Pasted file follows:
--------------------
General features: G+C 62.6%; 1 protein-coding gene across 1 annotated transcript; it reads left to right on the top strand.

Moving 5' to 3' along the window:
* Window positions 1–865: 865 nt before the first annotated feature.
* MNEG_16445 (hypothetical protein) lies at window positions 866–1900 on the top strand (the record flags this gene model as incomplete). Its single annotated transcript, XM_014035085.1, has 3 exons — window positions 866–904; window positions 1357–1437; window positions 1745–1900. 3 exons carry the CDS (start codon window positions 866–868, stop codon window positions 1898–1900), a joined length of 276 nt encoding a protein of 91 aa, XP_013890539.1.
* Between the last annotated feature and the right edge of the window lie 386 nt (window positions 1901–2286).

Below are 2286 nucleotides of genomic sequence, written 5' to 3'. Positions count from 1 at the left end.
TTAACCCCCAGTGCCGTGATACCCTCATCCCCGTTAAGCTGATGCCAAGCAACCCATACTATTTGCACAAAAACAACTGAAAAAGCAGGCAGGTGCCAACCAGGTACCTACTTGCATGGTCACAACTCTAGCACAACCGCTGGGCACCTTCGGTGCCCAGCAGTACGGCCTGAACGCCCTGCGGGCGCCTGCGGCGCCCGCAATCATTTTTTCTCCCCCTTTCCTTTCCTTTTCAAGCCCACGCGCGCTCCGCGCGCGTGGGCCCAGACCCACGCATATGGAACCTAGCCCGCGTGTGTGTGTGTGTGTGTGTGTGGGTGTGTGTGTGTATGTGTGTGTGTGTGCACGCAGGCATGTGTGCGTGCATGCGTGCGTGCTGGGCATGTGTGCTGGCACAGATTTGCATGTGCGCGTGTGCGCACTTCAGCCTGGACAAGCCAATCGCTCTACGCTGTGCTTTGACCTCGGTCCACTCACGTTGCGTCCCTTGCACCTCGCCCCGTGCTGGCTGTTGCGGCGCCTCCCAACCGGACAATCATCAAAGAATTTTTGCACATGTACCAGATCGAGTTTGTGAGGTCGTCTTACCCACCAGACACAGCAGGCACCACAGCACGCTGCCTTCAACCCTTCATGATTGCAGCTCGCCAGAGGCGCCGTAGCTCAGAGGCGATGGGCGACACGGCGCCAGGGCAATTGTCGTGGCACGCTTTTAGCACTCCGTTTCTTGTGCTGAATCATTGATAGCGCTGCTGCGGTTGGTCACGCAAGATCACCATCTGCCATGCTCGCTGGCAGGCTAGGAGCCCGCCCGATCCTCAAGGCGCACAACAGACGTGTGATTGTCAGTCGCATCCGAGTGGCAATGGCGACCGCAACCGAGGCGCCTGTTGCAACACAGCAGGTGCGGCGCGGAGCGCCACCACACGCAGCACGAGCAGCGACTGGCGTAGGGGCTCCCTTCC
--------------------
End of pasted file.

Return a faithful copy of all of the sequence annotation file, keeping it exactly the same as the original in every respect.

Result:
General features: G+C 62.6%; 1 protein-coding gene across 1 annotated transcript; it reads left to right on the top strand.

Moving 5' to 3' along the window:
* Window positions 1–865: 865 nt before the first annotated feature.
* MNEG_16445 (hypothetical protein) lies at window positions 866–1900 on the top strand (the record flags this gene model as incomplete). Its single annotated transcript, XM_014035085.1, has 3 exons — window positions 866–904; window positions 1357–1437; window positions 1745–1900. 3 exons carry the CDS (start codon window positions 866–868, stop codon window positions 1898–1900), a joined length of 276 nt encoding a protein of 91 aa, XP_013890539.1.
* Between the last annotated feature and the right edge of the window lie 386 nt (window positions 1901–2286).

Below are 2286 nucleotides of genomic sequence, written 5' to 3'. Positions count from 1 at the left end.
TTAACCCCCAGTGCCGTGATACCCTCATCCCCGTTAAGCTGATGCCAAGCAACCCATACTATTTGCACAAAAACAACTGAAAAAGCAGGCAGGTGCCAACCAGGTACCTACTTGCATGGTCACAACTCTAGCACAACCGCTGGGCACCTTCGGTGCCCAGCAGTACGGCCTGAACGCCCTGCGGGCGCCTGCGGCGCCCGCAATCATTTTTTCTCCCCCTTTCCTTTCCTTTTCAAGCCCACGCGCGCTCCGCGCGCGTGGGCCCAGACCCACGCATATGGAACCTAGCCCGCGTGTGTGTGTGTGTGTGTGTGTGGGTGTGTGTGTGTATGTGTGTGTGTGTGCACGCAGGCATGTGTGCGTGCATGCGTGCGTGCTGGGCATGTGTGCTGGCACAGATTTGCATGTGCGCGTGTGCGCACTTCAGCCTGGACAAGCCAATCGCTCTACGCTGTGCTTTGACCTCGGTCCACTCACGTTGCGTCCCTTGCACCTCGCCCCGTGCTGGCTGTTGCGGCGCCTCCCAACCGGACAATCATCAAAGAATTTTTGCACATGTACCAGATCGAGTTTGTGAGGTCGTCTTACCCACCAGACACAGCAGGCACCACAGCACGCTGCCTTCAACCCTTCATGATTGCAGCTCGCCAGAGGCGCCGTAGCTCAGAGGCGATGGGCGACACGGCGCCAGGGCAATTGTCGTGGCACGCTTTTAGCACTCCGTTTCTTGTGCTGAATCATTGATAGCGCTGCTGCGGTTGGTCACGCAAGATCACCATCTGCCATGCTCGCTGGCAGGCTAGGAGCCCGCCCGATCCTCAAGGCGCACAACAGACGTGTGATTGTCAGTCGCATCCGAGTGGCAATGGCGACCGCAACCGAGGCGCCTGTTGCAACACAGCAGGTGCGGCGCGGAGCGCCACCACACGCAGCACGAGCAGCGACTGGCGTAGGGGCTCCCTTCC